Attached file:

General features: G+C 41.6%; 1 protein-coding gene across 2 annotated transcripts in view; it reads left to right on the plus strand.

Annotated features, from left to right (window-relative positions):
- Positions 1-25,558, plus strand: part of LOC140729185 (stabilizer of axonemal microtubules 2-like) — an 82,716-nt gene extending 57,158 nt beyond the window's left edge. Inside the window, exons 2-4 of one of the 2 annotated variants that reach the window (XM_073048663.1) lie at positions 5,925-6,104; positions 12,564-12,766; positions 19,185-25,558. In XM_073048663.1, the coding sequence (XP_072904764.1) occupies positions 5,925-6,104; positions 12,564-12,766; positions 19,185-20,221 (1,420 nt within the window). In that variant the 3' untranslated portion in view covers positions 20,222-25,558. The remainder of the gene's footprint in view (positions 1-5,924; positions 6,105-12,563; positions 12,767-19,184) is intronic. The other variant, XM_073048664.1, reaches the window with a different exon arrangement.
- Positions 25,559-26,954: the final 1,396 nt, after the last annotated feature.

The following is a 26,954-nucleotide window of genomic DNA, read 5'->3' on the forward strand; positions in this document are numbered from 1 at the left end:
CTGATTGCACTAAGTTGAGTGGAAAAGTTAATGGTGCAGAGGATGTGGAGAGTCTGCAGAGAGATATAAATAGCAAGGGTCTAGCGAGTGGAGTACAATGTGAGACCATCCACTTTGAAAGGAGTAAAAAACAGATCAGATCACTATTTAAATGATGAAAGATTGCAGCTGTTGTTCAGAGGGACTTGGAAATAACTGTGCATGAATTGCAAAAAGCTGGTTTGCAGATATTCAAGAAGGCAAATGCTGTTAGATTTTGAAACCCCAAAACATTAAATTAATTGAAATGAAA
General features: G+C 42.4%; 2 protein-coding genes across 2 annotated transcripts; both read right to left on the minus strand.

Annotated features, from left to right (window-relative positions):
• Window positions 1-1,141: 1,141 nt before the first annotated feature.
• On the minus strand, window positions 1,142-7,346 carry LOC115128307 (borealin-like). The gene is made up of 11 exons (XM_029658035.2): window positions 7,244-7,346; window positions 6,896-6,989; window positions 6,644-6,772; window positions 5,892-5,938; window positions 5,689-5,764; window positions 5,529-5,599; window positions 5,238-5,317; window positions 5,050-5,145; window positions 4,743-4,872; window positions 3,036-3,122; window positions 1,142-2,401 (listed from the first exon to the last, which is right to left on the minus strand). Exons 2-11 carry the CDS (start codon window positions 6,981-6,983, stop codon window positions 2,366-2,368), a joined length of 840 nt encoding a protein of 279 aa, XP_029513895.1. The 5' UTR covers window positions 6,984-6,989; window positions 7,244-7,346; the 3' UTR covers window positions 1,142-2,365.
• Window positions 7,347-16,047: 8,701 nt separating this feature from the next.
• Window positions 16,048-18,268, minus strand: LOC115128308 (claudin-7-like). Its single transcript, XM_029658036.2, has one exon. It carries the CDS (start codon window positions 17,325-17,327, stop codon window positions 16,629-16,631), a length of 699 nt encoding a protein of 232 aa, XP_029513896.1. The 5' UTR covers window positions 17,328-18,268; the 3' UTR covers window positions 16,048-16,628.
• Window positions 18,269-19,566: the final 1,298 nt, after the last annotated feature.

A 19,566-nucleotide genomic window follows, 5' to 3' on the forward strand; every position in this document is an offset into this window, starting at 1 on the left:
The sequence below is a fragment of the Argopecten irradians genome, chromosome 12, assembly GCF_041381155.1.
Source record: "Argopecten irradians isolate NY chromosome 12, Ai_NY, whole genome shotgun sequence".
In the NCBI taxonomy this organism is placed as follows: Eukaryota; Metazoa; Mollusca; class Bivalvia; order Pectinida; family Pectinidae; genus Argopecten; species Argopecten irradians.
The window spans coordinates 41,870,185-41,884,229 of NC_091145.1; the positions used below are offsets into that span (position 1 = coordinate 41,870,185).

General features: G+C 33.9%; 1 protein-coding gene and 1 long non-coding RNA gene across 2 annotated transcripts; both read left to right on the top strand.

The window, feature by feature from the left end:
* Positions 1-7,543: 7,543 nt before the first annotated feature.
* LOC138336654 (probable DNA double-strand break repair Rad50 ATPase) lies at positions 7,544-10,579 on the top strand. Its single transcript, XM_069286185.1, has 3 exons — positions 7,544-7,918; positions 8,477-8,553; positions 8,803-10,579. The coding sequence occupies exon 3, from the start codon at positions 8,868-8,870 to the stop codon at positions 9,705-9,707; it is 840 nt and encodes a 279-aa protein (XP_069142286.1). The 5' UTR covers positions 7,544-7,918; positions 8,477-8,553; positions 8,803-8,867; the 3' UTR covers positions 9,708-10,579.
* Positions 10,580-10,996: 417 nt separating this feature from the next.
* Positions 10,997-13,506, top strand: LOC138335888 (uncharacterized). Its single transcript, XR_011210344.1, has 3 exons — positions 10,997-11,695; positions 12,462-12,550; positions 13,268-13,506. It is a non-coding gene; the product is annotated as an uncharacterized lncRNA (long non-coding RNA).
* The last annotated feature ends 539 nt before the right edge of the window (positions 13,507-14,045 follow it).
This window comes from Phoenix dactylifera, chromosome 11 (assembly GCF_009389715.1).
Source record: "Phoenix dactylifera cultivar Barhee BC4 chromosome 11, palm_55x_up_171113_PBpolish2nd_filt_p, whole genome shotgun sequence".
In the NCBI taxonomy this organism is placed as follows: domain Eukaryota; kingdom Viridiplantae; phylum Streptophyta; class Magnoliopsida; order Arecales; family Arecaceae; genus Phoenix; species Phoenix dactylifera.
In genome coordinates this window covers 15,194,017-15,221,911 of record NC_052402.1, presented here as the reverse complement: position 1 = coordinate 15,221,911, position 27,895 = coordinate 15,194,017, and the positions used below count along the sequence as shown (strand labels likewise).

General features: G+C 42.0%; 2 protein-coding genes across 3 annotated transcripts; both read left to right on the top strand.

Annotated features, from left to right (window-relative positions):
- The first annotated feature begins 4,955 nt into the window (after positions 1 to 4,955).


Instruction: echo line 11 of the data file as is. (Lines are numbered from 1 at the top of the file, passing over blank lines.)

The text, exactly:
• Window positions 7,347-16,047: 8,701 nt separating this feature from the next.